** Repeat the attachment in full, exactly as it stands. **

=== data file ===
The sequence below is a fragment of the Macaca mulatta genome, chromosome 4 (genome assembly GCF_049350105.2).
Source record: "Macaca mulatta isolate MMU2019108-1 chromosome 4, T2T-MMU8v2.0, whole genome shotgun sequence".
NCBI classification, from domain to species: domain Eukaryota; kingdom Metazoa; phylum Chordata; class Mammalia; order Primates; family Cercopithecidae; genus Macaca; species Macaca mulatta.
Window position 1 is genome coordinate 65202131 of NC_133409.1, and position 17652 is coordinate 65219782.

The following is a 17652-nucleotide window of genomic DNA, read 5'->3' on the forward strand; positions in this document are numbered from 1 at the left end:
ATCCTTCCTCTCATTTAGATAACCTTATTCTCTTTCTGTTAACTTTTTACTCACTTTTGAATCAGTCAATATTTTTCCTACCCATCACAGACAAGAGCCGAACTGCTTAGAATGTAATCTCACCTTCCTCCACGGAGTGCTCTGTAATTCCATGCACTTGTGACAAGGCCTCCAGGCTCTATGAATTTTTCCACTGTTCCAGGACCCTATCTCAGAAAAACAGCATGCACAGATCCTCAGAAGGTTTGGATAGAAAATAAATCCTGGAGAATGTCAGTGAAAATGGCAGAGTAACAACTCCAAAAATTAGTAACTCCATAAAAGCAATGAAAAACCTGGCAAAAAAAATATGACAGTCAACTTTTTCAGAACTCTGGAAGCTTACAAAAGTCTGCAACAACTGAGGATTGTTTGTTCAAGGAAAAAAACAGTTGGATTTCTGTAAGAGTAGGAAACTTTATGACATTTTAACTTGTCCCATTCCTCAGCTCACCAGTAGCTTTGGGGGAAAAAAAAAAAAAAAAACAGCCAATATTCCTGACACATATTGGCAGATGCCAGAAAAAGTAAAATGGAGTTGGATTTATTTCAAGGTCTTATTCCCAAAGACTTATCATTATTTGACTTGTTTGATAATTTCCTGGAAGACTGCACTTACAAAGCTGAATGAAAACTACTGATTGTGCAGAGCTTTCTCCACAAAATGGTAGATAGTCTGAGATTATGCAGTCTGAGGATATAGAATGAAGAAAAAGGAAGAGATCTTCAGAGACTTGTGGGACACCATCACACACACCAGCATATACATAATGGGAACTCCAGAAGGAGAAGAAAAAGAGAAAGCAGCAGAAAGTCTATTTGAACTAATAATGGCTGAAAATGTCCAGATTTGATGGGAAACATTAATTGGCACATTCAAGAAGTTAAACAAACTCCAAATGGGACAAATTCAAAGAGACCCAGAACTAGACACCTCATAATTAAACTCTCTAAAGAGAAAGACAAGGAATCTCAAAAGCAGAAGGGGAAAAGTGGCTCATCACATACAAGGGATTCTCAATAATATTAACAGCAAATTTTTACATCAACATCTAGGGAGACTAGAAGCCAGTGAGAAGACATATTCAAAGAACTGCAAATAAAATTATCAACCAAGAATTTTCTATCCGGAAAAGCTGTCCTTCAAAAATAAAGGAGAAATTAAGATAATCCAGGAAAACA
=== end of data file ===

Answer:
The sequence below is a fragment of the Macaca mulatta genome, chromosome 4 (genome assembly GCF_049350105.2).
Source record: "Macaca mulatta isolate MMU2019108-1 chromosome 4, T2T-MMU8v2.0, whole genome shotgun sequence".
NCBI classification, from domain to species: domain Eukaryota; kingdom Metazoa; phylum Chordata; class Mammalia; order Primates; family Cercopithecidae; genus Macaca; species Macaca mulatta.
Window position 1 is genome coordinate 65202131 of NC_133409.1, and position 17652 is coordinate 65219782.

The following is a 17652-nucleotide window of genomic DNA, read 5'->3' on the forward strand; positions in this document are numbered from 1 at the left end:
ATCCTTCCTCTCATTTAGATAACCTTATTCTCTTTCTGTTAACTTTTTACTCACTTTTGAATCAGTCAATATTTTTCCTACCCATCACAGACAAGAGCCGAACTGCTTAGAATGTAATCTCACCTTCCTCCACGGAGTGCTCTGTAATTCCATGCACTTGTGACAAGGCCTCCAGGCTCTATGAATTTTTCCACTGTTCCAGGACCCTATCTCAGAAAAACAGCATGCACAGATCCTCAGAAGGTTTGGATAGAAAATAAATCCTGGAGAATGTCAGTGAAAATGGCAGAGTAACAACTCCAAAAATTAGTAACTCCATAAAAGCAATGAAAAACCTGGCAAAAAAAATATGACAGTCAACTTTTTCAGAACTCTGGAAGCTTACAAAAGTCTGCAACAACTGAGGATTGTTTGTTCAAGGAAAAAAACAGTTGGATTTCTGTAAGAGTAGGAAACTTTATGACATTTTAACTTGTCCCATTCCTCAGCTCACCAGTAGCTTTGGGGGAAAAAAAAAAAAAAAAACAGCCAATATTCCTGACACATATTGGCAGATGCCAGAAAAAGTAAAATGGAGTTGGATTTATTTCAAGGTCTTATTCCCAAAGACTTATCATTATTTGACTTGTTTGATAATTTCCTGGAAGACTGCACTTACAAAGCTGAATGAAAACTACTGATTGTGCAGAGCTTTCTCCACAAAATGGTAGATAGTCTGAGATTATGCAGTCTGAGGATATAGAATGAAGAAAAAGGAAGAGATCTTCAGAGACTTGTGGGACACCATCACACACACCAGCATATACATAATGGGAACTCCAGAAGGAGAAGAAAAAGAGAAAGCAGCAGAAAGTCTATTTGAACTAATAATGGCTGAAAATGTCCAGATTTGATGGGAAACATTAATTGGCACATTCAAGAAGTTAAACAAACTCCAAATGGGACAAATTCAAAGAGACCCAGAACTAGACACCTCATAATTAAACTCTCTAAAGAGAAAGACAAGGAATCTCAAAAGCAGAAGGGGAAAAGTGGCTCATCACATACAAGGGATTCTCAATAATATTAACAGCAAATTTTTACATCAACATCTAGGGAGACTAGAAGCCAGTGAGAAGACATATTCAAAGAACTGCAAATAAAATTATCAACCAAGAATTTTCTATCCGGAAAAGCTGTCCTTCAAAAATAAAGGAGAAATTAAGATAATCCAGGAAAACA